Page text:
Date of Conferral
Arcella J. Trimble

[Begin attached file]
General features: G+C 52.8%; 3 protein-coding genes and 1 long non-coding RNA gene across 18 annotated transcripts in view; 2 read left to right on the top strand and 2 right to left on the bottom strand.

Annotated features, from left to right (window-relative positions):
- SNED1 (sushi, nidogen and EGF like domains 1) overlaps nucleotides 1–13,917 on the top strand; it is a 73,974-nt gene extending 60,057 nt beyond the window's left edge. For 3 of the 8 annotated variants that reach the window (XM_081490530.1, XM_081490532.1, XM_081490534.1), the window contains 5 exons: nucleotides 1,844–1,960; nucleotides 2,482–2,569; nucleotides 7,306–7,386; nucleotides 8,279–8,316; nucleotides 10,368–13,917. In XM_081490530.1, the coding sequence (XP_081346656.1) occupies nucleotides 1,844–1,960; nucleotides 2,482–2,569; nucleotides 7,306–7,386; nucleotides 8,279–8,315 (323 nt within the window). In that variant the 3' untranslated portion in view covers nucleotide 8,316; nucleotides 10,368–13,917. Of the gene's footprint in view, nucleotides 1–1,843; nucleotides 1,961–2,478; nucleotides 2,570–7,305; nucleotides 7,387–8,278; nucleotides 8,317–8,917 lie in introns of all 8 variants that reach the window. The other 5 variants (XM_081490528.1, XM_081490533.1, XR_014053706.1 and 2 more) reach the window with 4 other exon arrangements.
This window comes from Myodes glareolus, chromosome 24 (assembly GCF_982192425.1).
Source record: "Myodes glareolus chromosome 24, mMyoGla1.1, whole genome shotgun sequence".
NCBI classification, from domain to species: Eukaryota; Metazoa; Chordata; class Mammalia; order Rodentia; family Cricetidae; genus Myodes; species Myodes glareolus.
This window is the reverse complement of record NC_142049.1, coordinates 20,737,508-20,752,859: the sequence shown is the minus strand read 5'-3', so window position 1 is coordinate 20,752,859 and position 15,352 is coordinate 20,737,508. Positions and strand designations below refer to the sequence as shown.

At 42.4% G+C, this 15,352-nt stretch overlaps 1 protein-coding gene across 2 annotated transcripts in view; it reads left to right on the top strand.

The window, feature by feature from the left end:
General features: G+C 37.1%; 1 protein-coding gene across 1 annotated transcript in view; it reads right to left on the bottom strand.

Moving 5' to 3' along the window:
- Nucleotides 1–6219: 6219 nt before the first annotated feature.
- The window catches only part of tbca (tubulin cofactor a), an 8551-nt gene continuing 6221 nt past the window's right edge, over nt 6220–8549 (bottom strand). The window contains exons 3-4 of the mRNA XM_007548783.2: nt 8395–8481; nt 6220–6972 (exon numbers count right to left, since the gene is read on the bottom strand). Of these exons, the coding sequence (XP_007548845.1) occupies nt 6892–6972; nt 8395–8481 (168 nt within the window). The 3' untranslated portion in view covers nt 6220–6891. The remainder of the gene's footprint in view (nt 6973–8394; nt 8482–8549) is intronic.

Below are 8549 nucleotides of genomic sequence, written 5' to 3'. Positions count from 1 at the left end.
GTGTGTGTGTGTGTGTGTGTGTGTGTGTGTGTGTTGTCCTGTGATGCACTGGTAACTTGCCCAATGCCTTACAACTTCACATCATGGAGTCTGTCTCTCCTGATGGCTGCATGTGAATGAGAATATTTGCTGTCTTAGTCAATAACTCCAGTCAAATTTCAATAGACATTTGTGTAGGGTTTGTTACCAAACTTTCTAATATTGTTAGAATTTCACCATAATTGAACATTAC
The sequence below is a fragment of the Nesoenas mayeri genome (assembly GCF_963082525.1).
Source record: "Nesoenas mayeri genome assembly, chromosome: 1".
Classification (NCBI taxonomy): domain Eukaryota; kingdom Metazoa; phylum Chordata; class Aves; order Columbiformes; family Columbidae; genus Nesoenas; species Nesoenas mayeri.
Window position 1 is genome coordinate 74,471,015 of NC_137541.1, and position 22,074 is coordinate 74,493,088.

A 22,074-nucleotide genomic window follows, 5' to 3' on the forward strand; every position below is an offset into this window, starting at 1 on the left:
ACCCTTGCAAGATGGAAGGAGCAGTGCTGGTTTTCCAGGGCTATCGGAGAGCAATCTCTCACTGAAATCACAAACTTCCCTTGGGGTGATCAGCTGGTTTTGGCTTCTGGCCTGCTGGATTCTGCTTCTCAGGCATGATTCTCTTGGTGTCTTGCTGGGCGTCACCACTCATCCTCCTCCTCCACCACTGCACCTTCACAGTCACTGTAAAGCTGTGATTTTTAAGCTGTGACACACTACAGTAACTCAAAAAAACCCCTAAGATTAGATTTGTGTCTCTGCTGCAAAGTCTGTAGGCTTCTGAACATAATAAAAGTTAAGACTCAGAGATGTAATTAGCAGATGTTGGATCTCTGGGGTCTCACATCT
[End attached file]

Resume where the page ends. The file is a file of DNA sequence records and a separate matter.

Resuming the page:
The number of women diagnosed as infertile continues to grow every year. The psychological impact of the infertility experience has been said to create distress equivalent to that associated with life-threatening illnesses and has been linked with posttraumatic stress disorder (PTSD). Using shattered assumption and stress-buffering theory, this quantitative causal comparative study explored the potential functional relationship between infertility and PTSD. The majority of the (all-female) participants were 24- to 34-year-old college graduates. A 2 X 3 factorial between-subjects ANOVA examined and compared the cause and effect of the independent variables, fertility treatment and psychological intervention, on the dependent variable, PTSD. A multiple linear regression was conducted to understand PTSD symptomology scores. The results revealed that the type of infertility treatment does not impact PTSD symptomatology in medically diagnosed women. However, the main effect of psychological treatment was significant, as was infertility treatment by psychological treatment interaction. Additionally, the impact of fertility problems on the participant's physical health was the highest ranking predictor, which suggests that stress levels in women receiving infertility treatment are equivalent to those in women with cancer, AIDS, and heart disease, as suggested by other researchers. This study has implications for positive social change, in that it may promote better understanding of the psychological impact of infertility and decreased PTSD symptomatology for medically diagnosed infertile women. It opens the door for future research about the effectiveness of psychological intervention, and provides awareness of possible PTSD susceptibility.